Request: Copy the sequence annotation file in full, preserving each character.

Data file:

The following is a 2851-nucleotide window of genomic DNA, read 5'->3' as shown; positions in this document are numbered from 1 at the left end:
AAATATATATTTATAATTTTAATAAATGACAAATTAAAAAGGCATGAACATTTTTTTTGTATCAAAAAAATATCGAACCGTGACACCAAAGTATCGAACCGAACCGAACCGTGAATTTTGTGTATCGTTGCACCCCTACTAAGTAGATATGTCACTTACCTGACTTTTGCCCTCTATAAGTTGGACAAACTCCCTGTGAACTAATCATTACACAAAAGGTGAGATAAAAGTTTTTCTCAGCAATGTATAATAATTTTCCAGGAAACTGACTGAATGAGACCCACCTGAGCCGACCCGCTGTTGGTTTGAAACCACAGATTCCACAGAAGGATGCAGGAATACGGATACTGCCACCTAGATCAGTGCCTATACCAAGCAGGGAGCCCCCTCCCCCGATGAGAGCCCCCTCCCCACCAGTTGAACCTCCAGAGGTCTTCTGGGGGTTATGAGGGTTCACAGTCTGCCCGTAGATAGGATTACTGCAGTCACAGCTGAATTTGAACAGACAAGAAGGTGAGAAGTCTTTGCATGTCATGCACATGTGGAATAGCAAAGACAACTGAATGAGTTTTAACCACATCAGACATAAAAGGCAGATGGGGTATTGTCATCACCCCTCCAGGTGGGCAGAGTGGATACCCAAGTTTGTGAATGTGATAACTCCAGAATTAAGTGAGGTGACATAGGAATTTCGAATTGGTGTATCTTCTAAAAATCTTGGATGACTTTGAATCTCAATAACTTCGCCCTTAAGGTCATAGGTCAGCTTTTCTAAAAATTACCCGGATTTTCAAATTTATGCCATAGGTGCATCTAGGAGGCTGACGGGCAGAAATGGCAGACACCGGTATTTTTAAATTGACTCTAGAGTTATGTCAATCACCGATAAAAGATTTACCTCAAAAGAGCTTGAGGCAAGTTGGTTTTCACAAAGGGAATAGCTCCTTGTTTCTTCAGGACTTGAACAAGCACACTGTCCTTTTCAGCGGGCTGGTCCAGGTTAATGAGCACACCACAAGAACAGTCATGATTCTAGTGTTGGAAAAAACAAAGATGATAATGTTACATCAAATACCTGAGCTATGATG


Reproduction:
The following is a 2851-nucleotide window of genomic DNA, read 5'->3' as shown; positions in this document are numbered from 1 at the left end:
AAATATATATTTATAATTTTAATAAATGACAAATTAAAAAGGCATGAACATTTTTTTTGTATCAAAAAAATATCGAACCGTGACACCAAAGTATCGAACCGAACCGAACCGTGAATTTTGTGTATCGTTGCACCCCTACTAAGTAGATATGTCACTTACCTGACTTTTGCCCTCTATAAGTTGGACAAACTCCCTGTGAACTAATCATTACACAAAAGGTGAGATAAAAGTTTTTCTCAGCAATGTATAATAATTTTCCAGGAAACTGACTGAATGAGACCCACCTGAGCCGACCCGCTGTTGGTTTGAAACCACAGATTCCACAGAAGGATGCAGGAATACGGATACTGCCACCTAGATCAGTGCCTATACCAAGCAGGGAGCCCCCTCCCCCGATGAGAGCCCCCTCCCCACCAGTTGAACCTCCAGAGGTCTTCTGGGGGTTATGAGGGTTCACAGTCTGCCCGTAGATAGGATTACTGCAGTCACAGCTGAATTTGAACAGACAAGAAGGTGAGAAGTCTTTGCATGTCATGCACATGTGGAATAGCAAAGACAACTGAATGAGTTTTAACCACATCAGACATAAAAGGCAGATGGGGTATTGTCATCACCCCTCCAGGTGGGCAGAGTGGATACCCAAGTTTGTGAATGTGATAACTCCAGAATTAAGTGAGGTGACATAGGAATTTCGAATTGGTGTATCTTCTAAAAATCTTGGATGACTTTGAATCTCAATAACTTCGCCCTTAAGGTCATAGGTCAGCTTTTCTAAAAATTACCCGGATTTTCAAATTTATGCCATAGGTGCATCTAGGAGGCTGACGGGCAGAAATGGCAGACACCGGTATTTTTAAATTGACTCTAGAGTTATGTCAATCACCGATAAAAGATTTACCTCAAAAGAGCTTGAGGCAAGTTGGTTTTCACAAAGGGAATAGCTCCTTGTTTCTTCAGGACTTGAACAAGCACACTGTCCTTTTCAGCGGGCTGGTCCAGGTTAATGAGCACACCACAAGAACAGTCATGATTCTAGTGTTGGAAAAAACAAAGATGATAATGTTACATCAAATACCTGAGCTATGATG